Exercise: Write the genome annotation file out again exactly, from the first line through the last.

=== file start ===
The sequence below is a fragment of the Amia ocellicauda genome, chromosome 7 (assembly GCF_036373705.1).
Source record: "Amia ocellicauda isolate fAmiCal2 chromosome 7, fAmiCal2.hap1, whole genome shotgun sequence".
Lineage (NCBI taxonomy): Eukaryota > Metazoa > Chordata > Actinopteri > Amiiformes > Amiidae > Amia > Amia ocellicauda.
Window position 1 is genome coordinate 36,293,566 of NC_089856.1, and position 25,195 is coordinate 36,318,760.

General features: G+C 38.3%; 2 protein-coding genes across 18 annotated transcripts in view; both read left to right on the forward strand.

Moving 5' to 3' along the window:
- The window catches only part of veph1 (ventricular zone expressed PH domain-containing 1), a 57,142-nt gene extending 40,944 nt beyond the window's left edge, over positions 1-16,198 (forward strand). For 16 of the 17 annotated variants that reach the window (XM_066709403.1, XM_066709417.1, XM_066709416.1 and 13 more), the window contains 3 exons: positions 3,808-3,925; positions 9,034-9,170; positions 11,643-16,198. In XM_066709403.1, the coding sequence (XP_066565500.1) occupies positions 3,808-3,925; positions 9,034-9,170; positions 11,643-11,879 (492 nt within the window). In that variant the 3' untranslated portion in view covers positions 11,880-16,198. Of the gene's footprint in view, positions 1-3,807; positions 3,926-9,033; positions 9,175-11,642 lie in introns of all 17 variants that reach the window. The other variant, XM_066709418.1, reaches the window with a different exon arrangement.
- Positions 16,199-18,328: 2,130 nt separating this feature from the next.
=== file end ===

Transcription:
The sequence below is a fragment of the Amia ocellicauda genome, chromosome 7 (assembly GCF_036373705.1).
Source record: "Amia ocellicauda isolate fAmiCal2 chromosome 7, fAmiCal2.hap1, whole genome shotgun sequence".
Lineage (NCBI taxonomy): Eukaryota > Metazoa > Chordata > Actinopteri > Amiiformes > Amiidae > Amia > Amia ocellicauda.
Window position 1 is genome coordinate 36,293,566 of NC_089856.1, and position 25,195 is coordinate 36,318,760.

General features: G+C 38.3%; 2 protein-coding genes across 18 annotated transcripts in view; both read left to right on the forward strand.

Moving 5' to 3' along the window:
- The window catches only part of veph1 (ventricular zone expressed PH domain-containing 1), a 57,142-nt gene extending 40,944 nt beyond the window's left edge, over positions 1-16,198 (forward strand). For 16 of the 17 annotated variants that reach the window (XM_066709403.1, XM_066709417.1, XM_066709416.1 and 13 more), the window contains 3 exons: positions 3,808-3,925; positions 9,034-9,170; positions 11,643-16,198. In XM_066709403.1, the coding sequence (XP_066565500.1) occupies positions 3,808-3,925; positions 9,034-9,170; positions 11,643-11,879 (492 nt within the window). In that variant the 3' untranslated portion in view covers positions 11,880-16,198. Of the gene's footprint in view, positions 1-3,807; positions 3,926-9,033; positions 9,175-11,642 lie in introns of all 17 variants that reach the window. The other variant, XM_066709418.1, reaches the window with a different exon arrangement.
- Positions 16,199-18,328: 2,130 nt separating this feature from the next.